6. The fact the driver is observed leaving a bar is a relevant circumstance in determining whether it was reasonable for the officer to delay the taking of the test in order to obtain an accurate sample. However, officers are not required to ask drivers when they last consumed alcohol.
  7. If the officer decides to delay taking the sample and that delay is challenged at trial, the court must decide whether the officer honestly and reasonably felt that an appropriately short delay was necessary to obtain a reliable reading.
  8. If the officer decides not to delay taking the sample and that decision is challenged at trial, the court must decide whether the officer honestly and reasonably believed that he could rely on the test result if the sample was taken without delay.

In most cases a delay becomes unreasonable when in excess of 10 minutes.[5]

Delay Due to Unavailability of ASD

The ASD device does not need to be on scene at the time of forming the grounds. However, where the officer is performing a roadside check did not keep an ASD at the scene out of convenience resulted in a violation of the "forthwith" requirement.[6]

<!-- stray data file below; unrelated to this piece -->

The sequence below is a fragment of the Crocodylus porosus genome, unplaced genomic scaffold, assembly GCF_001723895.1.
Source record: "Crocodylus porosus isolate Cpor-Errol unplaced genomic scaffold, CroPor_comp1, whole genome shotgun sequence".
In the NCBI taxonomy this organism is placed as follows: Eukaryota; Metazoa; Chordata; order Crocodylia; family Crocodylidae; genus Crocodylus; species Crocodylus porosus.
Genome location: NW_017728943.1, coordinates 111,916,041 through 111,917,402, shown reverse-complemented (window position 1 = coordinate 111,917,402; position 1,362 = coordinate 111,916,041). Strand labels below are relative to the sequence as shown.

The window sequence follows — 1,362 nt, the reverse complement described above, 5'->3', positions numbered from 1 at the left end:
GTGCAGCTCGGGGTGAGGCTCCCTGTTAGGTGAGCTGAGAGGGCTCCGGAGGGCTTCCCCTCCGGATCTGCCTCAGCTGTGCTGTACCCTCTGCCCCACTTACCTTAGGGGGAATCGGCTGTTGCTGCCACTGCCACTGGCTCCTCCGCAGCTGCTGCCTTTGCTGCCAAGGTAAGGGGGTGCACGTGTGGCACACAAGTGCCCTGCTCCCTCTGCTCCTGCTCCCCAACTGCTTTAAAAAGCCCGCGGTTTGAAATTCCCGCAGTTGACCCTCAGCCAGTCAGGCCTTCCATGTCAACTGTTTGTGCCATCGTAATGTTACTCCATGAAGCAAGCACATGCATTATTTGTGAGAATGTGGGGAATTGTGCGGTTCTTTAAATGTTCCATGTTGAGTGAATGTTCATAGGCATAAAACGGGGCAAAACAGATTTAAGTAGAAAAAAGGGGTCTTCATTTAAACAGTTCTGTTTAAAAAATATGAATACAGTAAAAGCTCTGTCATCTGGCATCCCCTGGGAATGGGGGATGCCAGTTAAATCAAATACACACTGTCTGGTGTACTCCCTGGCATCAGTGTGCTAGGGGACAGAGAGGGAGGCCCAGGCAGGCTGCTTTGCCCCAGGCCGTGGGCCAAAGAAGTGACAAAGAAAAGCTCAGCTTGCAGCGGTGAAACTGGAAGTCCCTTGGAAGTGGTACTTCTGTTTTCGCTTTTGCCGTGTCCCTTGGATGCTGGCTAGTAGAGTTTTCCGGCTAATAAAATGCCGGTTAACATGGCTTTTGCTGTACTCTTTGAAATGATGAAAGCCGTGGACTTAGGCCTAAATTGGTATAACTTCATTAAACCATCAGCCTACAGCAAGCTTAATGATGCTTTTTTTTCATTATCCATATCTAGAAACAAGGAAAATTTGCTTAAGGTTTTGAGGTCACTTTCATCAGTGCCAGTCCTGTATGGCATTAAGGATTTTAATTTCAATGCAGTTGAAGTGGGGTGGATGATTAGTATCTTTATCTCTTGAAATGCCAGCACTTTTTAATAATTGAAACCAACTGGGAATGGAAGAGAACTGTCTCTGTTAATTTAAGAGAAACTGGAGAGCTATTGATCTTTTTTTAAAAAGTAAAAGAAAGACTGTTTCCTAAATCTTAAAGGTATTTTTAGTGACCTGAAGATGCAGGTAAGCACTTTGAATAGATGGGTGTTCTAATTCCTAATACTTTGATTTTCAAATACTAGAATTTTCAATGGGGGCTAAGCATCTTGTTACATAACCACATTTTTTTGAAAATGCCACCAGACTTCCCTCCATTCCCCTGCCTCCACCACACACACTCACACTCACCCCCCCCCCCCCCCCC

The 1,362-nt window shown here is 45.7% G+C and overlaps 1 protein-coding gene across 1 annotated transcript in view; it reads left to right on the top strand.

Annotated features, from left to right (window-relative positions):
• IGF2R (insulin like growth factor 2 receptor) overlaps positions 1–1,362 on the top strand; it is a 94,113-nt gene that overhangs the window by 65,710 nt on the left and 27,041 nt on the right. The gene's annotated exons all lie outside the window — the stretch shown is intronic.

Where the ASD is not readily on hand, the delay waiting for the device may result in invalidating the demand. The question is whether the delay afforded the time to have a "realistic opportunity to consult counsel".[7]

Delays in the range of 15 minutes between the demand and the test is reasonable for dealing with the "exigencies of the use of the equipment".[8]

Delay Between Forming Suspicion and the Screening Demand

A "flexible approach" requires that the screening demand should be made "promptly" upon forming the requisite grounds. There is no need that the demand be "immediate".[9]

A reasonable delay between reasonable suspicion and demand can be for purpose of learning more about the amount of alcohol consumed, and potentially letting the person on his way.[10] Also, where there is a legitimate public safety issue or related problems that justify a brief delay.[11]

However, an unexplained delay for as little as 9 minutes can be found to be an unreasonable delay.[12]

Access to cell phones